Crumbling and Knowing

We had a desperate day yesterday.

It felt like dreams were potentially crumbling under the pressure of the coronavirus situation, and emotions were running high…and low. The stark reality of fighting to stay afloat while we live out this hiatus of normal life suddenly hit us like a punch to the gut.

The ‘us’ of Jonathan and I were in different places – he still down in Louisville – which meant that I ricocheted from one phone call to the next, attempting to hold it together for the boys in between.

I’m writing at the end of the day after yesterday, and things feel more buoyant – at least emotionally. We are still in the fight, and dreams are still alive – very much in the hands of our Lord, to whom we are trying to take those desperate feelings.

I took my wise sister’s advice today, and ditched any supermum attempts in favour of an easy day to allow recovery, but also time to dwell in God’s word. Having said that, an ‘easy day’ isn’t that achievable when two little bundles of energy are in need of entertainment, and can’t quite resist winding each other up. With Rufus often in need of a villain or criminal to martial to prison, Billy is frequently heard squealing with delight edging on fear as he’s chased around the house. And then the tears come.

But, I’m grateful for snippets of Peter Rabbit and Postman Pat offering light relief amidst the chases and play dough catapaulting.


With Peter, Benjamin and the Postman Pat crew drifting in and out of the background noise, I managed to get my Bible open and enjoy Psalm 46. I’ve been dipping in and out of it all week, and it’s been a steadying balm to my anxious heart.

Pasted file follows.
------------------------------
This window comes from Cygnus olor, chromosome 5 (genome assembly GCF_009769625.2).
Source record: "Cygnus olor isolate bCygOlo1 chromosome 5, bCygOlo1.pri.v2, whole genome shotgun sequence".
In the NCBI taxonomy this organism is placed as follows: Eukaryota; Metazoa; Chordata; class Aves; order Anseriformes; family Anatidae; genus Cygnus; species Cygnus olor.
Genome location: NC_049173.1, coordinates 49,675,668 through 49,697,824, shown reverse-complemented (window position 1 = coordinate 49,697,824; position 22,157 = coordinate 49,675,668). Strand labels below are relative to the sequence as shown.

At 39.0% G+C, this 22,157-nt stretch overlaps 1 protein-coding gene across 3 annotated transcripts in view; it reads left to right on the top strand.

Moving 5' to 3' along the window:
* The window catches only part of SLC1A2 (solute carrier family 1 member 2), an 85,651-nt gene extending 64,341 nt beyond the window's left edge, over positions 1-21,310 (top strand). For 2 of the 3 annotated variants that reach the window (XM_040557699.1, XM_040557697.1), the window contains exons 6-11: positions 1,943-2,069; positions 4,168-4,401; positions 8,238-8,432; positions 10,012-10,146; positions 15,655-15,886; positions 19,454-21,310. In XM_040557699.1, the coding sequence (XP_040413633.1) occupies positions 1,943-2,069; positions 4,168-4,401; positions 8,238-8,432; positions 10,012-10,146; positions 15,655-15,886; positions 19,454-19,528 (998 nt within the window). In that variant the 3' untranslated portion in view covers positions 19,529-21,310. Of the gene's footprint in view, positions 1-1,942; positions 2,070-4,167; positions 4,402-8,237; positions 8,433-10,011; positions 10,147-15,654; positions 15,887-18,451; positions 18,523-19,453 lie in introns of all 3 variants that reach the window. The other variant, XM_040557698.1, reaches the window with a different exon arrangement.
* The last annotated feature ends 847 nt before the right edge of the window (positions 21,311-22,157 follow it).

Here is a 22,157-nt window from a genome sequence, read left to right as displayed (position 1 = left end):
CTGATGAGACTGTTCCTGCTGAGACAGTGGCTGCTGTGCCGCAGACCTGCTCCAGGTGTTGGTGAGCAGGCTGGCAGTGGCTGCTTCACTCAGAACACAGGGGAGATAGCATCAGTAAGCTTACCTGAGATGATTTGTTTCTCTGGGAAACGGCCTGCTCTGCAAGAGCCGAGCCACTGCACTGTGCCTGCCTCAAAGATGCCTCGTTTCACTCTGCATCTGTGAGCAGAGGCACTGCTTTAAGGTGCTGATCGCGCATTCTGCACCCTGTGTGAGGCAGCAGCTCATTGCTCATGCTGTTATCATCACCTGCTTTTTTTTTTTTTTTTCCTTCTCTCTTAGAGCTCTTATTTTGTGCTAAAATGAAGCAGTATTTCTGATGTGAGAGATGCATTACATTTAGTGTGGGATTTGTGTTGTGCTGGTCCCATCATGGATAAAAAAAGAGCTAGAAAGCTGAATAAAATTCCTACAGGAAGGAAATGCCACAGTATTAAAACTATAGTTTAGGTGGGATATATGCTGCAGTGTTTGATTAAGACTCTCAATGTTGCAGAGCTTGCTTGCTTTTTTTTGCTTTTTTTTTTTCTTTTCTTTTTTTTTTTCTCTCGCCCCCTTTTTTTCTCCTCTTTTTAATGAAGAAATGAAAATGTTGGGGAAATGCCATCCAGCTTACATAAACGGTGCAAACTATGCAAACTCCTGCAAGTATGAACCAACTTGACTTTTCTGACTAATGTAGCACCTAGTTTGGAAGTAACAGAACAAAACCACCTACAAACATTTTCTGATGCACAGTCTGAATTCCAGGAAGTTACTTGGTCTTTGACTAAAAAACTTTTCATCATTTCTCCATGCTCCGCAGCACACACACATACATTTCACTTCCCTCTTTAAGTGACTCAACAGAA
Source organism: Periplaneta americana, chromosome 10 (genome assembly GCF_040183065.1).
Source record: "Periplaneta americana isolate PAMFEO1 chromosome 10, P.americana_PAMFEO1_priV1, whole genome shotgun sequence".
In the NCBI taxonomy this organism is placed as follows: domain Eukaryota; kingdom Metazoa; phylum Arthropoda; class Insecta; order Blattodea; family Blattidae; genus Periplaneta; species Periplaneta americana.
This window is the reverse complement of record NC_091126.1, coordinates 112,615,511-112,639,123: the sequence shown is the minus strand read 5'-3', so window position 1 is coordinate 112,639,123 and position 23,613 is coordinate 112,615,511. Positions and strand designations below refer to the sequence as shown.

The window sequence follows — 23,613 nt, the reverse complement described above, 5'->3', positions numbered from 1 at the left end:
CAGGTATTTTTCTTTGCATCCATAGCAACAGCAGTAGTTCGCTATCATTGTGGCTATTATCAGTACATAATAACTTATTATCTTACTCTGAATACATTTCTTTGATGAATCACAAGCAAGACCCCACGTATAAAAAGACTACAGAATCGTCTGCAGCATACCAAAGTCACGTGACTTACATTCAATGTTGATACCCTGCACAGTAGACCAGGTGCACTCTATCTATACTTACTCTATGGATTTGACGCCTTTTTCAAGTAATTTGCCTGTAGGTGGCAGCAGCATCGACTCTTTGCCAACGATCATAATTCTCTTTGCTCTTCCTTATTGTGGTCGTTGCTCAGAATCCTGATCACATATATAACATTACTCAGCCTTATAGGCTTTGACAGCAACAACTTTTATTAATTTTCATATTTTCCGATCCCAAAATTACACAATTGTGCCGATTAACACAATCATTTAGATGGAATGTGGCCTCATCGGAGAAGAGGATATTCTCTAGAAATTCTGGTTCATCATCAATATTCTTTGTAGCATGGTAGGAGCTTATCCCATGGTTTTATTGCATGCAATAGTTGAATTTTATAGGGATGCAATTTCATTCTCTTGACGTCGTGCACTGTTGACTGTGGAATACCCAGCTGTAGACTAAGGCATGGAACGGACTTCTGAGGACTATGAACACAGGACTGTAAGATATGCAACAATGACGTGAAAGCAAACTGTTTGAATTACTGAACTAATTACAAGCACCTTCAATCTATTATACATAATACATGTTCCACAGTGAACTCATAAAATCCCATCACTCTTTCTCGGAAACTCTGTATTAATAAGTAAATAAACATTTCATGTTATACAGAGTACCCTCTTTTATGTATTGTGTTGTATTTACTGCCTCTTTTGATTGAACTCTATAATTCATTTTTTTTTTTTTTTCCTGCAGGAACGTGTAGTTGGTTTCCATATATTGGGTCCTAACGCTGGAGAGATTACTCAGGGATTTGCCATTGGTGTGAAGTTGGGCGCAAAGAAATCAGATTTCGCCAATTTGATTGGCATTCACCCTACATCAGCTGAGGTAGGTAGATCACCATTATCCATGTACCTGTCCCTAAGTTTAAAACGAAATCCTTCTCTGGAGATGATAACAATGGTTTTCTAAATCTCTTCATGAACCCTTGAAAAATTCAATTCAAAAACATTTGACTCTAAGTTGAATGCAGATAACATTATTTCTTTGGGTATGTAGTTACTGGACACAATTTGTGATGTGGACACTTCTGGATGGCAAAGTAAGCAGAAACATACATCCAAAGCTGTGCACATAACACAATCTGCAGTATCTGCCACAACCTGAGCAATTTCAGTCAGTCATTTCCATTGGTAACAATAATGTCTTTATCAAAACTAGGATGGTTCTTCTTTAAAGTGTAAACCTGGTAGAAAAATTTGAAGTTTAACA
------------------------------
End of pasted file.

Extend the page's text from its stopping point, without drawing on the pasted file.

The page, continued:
The psalmist describes a world that isn’t as it should be – it’s as if the earth is giving way, mountains are moving into the sea and kingdoms totter. It’s chaos, and there’s no firm ground left. While fear might be the natural response, he says no – we will not fear, because God is our refuge and our strength, a very present help in times of trouble. He is our fortress. Solid, unchanging, cannot be beaten down and will not disappear. I love that God is shown to be mighty and strong here, but also is ‘our’ refuge and strength. The psalmist – and God’s people – are in relationship with Him. He is for us.

Towards the end of the psalm, the writer says ‘be still and know that I am God’. That’s all we need to do, as it seems like things are crumbling and life is not as it should be. Be still (easier than usual in lockdown!) and know this God. Know His certainty amidst the uncertainties; His strength amidst our weaknesses; His refuge when it seems there’s nowhere to go; His help when we feel helpless.

As we encounter yet more uncertainty, after all the happenings of our last eighteen months, I’m reminded again that the only certainties lie with our steadfast, unchanging God. And so why wouldn’t we run to Him as our fortress, our refuge, the one who holds history in His hands and is so wonderfully for us.


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